Thursday, 12 March 2015

Devising Interview Questions

This is a bit delayed, of which I am a bit sorry to admit; usually I like to type up my thoughts immediately after a sessions. However, last week was a little hectic, so I haven't been able to reflect on my most recent meeting with the student researchers. In our last meeting, we looked at the questions I used during my pilot (adapted from Gamlem & Smith, 2013) and adapted them to suit our own purpose. I was quite struck by a number of the students suggestions, and will briefly outline my thoughts below:

Question 1: When was the last time you got feedback? What was the feedback? Can you give examples? How useful was it?

The SaRs felt that this question was far too long, and suggested that we trim it down and simplify it. They suggested that we leave the first part of the question, but simply ask students to describe the feedback, if they could recall a specific example.

Question 2: What do you find useful when getting feedback from your teacher? Why?

Again, the students suggested that we change this question slightly. They felt that by including the phrase 'from the teacher' was too leading; their argument was that feedback doesn't always come from the teacher, and that by leaving it as simply 'when getting feedback' it left the options of peer and self-assessment there, while not necessarily bringing it up (which would be left specifically for later).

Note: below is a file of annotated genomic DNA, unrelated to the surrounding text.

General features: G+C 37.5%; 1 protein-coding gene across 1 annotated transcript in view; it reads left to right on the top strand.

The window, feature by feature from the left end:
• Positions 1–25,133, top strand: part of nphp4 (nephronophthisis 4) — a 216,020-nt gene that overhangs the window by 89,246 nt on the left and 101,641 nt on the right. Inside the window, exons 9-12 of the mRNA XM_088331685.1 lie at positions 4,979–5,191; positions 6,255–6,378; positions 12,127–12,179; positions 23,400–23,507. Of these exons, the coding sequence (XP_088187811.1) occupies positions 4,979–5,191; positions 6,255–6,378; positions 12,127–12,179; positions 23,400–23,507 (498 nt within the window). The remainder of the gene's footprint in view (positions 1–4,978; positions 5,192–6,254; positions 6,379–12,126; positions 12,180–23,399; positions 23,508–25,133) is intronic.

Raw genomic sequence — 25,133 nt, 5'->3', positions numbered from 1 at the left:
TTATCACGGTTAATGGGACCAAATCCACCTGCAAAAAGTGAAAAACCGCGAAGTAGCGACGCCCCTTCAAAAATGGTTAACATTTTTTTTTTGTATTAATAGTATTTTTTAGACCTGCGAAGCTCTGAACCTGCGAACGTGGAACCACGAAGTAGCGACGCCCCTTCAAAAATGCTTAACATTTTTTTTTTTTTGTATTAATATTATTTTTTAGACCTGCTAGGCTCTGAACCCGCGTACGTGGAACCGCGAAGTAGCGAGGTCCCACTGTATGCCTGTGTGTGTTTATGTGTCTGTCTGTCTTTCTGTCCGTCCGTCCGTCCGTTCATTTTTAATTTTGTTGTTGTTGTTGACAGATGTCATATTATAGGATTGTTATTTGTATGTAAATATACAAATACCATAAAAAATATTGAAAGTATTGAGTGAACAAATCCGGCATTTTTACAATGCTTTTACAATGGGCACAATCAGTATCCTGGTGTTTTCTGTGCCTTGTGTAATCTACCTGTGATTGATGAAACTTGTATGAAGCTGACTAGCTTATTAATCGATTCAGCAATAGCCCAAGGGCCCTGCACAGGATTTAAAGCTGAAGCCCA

Question 3: What don't you like when getting feedback from your teacher? Why?

We removed the 'from the teacher' part again, for the same reasons as above.

Question 4: What do you usually do with the teacher feedback? How often do you get the opportunity to work with your targets?

This question was changed dramatically. Again, the students felt that the question was too 'leading'. First of all, it implied again that the only type of feedback was teacher feedback. Secondly, they felt that it implied that students DID get the opportunity to work with their targets, which might influence their answers. Instead, we changed the question to 'How do you respond to feedback?'

Question 5: What usually happens when you get feedback? How is feedback followed up?

This question was completely deleted; students felt that it was too similar to the previous question AND suggest that it was (again!) too leading.

Question 6: How do you do peer assessment?

Once again, they identified this was a 'leading' question; it implied that they DID do peer assessment. Instead, we changed the question to be 'Do you ever use peer assessment? If so, how?'

Question 7: Do you self-assess your own work in lessons? How do you do this?

We left this one the same.

Question 8: Are there times when you don't get feedback but you'd like to?

We left this one the same.

Question 9: How are you told about moving from one level to the next?

We changed this one as well, eliminating the 'how' at the beginning and changing 'one level to the next' to simply 'Are you told how to improve your work? If so, how?' The students felt that this left the question more open ended.

Question 10: Do you know what your teacher looks for when assessing your work?

In this question, 'assessing' was changed to 'marking' in order to be less formal.

Finally, we decided to add a question at the very beginning and start with 'What is the main purpose of feedback?'